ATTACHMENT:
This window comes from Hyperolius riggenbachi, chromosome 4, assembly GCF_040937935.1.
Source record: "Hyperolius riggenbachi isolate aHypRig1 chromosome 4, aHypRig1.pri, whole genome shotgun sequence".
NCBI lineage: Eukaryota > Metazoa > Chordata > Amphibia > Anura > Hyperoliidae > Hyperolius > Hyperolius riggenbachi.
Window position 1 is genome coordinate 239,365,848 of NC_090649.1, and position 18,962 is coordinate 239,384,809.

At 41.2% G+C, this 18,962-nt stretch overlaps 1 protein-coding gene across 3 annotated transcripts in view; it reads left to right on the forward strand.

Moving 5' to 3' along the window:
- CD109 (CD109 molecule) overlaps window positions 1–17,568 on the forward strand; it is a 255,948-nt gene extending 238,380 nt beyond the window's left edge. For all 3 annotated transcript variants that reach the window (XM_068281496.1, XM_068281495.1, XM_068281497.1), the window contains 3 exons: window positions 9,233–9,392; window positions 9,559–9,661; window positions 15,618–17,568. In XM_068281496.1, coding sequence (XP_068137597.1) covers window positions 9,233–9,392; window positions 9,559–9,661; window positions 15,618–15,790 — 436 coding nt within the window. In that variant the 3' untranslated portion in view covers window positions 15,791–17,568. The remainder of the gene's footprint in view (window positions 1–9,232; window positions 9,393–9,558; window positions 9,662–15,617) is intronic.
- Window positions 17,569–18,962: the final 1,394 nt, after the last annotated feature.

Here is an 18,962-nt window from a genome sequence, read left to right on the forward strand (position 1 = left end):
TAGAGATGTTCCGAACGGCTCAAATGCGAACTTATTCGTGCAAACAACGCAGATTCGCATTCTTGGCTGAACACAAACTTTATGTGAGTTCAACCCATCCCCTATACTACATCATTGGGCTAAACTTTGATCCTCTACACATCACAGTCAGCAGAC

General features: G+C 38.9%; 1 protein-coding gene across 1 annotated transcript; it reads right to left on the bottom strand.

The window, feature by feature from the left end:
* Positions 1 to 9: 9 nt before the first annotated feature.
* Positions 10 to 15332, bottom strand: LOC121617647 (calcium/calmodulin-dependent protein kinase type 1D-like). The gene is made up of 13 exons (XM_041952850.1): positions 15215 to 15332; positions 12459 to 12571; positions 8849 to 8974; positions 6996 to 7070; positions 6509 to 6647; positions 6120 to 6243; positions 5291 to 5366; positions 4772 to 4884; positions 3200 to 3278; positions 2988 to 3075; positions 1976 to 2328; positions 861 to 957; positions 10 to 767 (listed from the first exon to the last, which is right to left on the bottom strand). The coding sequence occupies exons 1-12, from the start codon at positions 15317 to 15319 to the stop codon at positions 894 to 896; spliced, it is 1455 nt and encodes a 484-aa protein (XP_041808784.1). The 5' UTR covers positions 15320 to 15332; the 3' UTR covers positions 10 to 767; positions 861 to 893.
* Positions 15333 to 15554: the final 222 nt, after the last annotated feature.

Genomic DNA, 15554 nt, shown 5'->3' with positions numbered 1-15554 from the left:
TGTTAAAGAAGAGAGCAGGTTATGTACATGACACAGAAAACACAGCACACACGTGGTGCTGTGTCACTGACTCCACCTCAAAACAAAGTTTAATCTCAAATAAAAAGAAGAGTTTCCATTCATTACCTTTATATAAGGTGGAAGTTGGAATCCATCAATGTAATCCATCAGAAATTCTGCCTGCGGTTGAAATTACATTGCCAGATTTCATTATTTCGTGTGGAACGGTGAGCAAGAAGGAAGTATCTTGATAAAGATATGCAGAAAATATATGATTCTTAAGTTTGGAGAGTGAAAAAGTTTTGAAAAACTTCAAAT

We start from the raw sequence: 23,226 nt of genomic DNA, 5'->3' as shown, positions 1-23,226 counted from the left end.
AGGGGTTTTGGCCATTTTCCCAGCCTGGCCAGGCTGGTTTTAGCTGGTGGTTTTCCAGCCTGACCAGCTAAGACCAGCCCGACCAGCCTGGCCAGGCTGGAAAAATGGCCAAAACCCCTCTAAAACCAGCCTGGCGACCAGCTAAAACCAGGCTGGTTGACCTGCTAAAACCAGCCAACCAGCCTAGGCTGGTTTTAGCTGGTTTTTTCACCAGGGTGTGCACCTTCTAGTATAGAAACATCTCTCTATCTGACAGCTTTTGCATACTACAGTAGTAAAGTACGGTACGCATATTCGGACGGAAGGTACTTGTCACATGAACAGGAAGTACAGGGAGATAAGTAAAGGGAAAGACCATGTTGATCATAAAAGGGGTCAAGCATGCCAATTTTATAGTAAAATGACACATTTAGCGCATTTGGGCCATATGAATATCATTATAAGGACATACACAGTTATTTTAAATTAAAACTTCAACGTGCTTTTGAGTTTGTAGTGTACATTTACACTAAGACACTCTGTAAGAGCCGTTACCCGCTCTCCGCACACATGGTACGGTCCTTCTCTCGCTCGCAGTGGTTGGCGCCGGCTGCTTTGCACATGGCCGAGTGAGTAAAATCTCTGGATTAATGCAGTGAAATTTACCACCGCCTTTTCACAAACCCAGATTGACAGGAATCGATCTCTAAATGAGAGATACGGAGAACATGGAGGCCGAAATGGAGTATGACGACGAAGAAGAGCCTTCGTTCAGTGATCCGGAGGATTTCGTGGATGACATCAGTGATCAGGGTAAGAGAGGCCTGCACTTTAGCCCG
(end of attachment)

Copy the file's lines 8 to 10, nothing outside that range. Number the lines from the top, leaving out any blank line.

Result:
- Window positions 17,569–18,962: the final 1,394 nt, after the last annotated feature.

Here is an 18,962-nt window from a genome sequence, read left to right on the forward strand (position 1 = left end):
TAGAGATGTTCCGAACGGCTCAAATGCGAACTTATTCGTGCAAACAACGCAGATTCGCATTCTTGGCTGAACACAAACTTTATGTGAGTTCAACCCATCCCCTATACTACATCATTGGGCTAAACTTTGATCCTCTACACATCACAGTCAGCAGAC